Latin America: Subsidies Are Here To Stay

Challenges like climate change are raising demand for subsidies, despite the threat of enlarged debt burdens. 

Being stuck behind a Guatemala City bus belching out lead can test the patience of the most sanguine driver. Transport subsidies dating back to the 1970s have surpassed $2.2 billion in the Central American country’s capital. They remain in place without evidence they are effective, thanks in part to the associations that receive those subsidies having pressured the government through strikes, road blockages, and violence.

Today, subsidies of various kinds are coming into question across the world just as multinational lenders are pushing to shift grants, loans and subsidies away from fossil fuels and toward sustainable energy investments. But getting the two trends to dovetail is proving difficult. Attempts by Guatemala to modernize its mass transportation system, for example, are hampered by lack of investment in new vehicles and by grants that cover only the capital city.

 “The power of the urban transport businesses was very strong and had the logic of the rich kid, owner of the neighborhood ball: If I don’t like the game, I take the ball and go home,” says Eduardo Velásquez Carrera, professor at the University of San Carlos in Guatemala City. “So, every time there was an initiative to adjust transport fares, and the municipality did not agree, they took the buses out of circulation.”

Fifteen-minute cities (an urban-planning concept in which no one must travel more than 15 minutes by bicycle or on foot to reach essential services) and extensive mass transport grids are the ideal. But they are a far cry from the urban sprawl of Guatemala, where the capital city has metastasized to consume numerous nearby satellite cities. At least four million people now make a minimum of two journeys a day within the capital, averaging under 10 mph for a two- to three-hour journey in each direction, according to Velásquez’s research.

New President Bernardo Arévalo has promised an inaugural metro system by 2026; but for the project to succeed, subsidies must be better targeted, and long-running engineering and urban-planning problems must be overcome.

Both the International Monetary Fund (IMF) and the World Bank began 2024 with major changes to their loan programs. World Bank President Ajay Banga, who assumed office in June, wants to diversify into more-sustainable alternatives.

“To focus on changing and fighting climate change, estimates are all in trillions,” he said in a November interview with The Banker. “There are pools of money out there—in [multilateral development banks], government coffers, the private sector and philanthropies—and we should exploit those. But there are other pools as well, such as the $1.25 trillion a year that goes into subsidies for fossil fuel, agriculture and fisheries. While not all of it is wasted, the World Bank estimates that $6 trillion every year is the cost of the environmental damage from that $1.25 trillion.”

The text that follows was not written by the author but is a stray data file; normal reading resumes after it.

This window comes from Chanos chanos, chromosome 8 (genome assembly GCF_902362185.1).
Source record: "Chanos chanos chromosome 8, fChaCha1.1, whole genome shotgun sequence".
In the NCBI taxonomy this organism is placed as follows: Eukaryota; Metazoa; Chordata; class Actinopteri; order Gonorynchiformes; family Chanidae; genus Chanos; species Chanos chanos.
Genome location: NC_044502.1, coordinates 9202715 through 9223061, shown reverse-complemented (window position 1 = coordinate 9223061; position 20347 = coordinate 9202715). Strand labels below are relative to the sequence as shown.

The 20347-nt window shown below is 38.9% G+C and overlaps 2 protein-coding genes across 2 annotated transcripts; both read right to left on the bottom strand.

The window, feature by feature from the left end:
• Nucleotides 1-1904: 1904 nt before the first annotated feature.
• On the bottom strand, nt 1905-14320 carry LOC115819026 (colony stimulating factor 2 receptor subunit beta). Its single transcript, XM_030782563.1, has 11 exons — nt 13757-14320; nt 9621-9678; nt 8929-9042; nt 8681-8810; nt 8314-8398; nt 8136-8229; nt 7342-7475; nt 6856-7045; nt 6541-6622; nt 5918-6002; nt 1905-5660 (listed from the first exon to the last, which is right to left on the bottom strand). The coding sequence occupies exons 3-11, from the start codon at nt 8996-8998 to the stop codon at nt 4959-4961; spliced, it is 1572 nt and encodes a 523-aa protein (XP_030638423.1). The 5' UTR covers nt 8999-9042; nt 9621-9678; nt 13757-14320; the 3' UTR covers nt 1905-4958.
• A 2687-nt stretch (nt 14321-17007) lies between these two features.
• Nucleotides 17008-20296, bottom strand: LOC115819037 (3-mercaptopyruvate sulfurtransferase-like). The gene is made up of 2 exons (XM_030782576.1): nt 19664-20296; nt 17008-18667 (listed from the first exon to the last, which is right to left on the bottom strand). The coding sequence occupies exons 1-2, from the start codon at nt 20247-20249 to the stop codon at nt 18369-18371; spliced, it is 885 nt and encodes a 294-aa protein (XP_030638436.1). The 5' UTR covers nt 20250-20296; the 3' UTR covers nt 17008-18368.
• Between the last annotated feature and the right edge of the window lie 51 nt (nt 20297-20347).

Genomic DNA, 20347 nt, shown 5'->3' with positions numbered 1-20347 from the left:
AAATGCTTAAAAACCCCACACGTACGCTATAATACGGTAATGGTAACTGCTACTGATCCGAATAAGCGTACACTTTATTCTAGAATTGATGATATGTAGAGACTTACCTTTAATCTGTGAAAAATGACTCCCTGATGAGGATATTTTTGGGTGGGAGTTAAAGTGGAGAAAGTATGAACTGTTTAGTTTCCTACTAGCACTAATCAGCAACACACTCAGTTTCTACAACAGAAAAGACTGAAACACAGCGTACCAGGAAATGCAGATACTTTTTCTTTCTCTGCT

At the recent World Economic Forum meeting in Davos, Switzerland, IMF Managing Director Kristalina Georgieva stated that $7 trillion in fossil fuel subsidies needs to be shifted to help fight climate change, equivalent to 6.4% of global GDP. East Asia and the Pacific amount to almost half of this global subsidy, with Iran the largest fuel subsidizer.

Achieving that realignment will not be simple, however. “There are some necessary subsidies,” Velásquez argues. “If you give the subsidy to the person who is using the public transport system, then it is an incentive for the system to improve. In Guatemala, the other big problem is that the municipalities don’t know about how the infrastructure could be built. They don’t have underground maps or maps of the sewage network.”

Debt: The Complicating Factor

Some Caribbean countries face dual issues of access to subsidies and debt overhang, further complicating the adoption of climate-friendly measures. According to the Inter-American Development Bank, the Caribbean region’s average debt-to-GDP ratio rose from 75% in 2019 to 99% in 2020, although it is estimated to have fallen back to 77% by the end of last year. Debt rose during the pandemic and the recovery. As of the start of 2023, total debt had risen in Latin America and the Caribbean to $5.8 trillion, or 117% of GDP, from under $3 trillion in 2008.

Jamaica has been working to trim its debt load in the aftermath of Covid-19.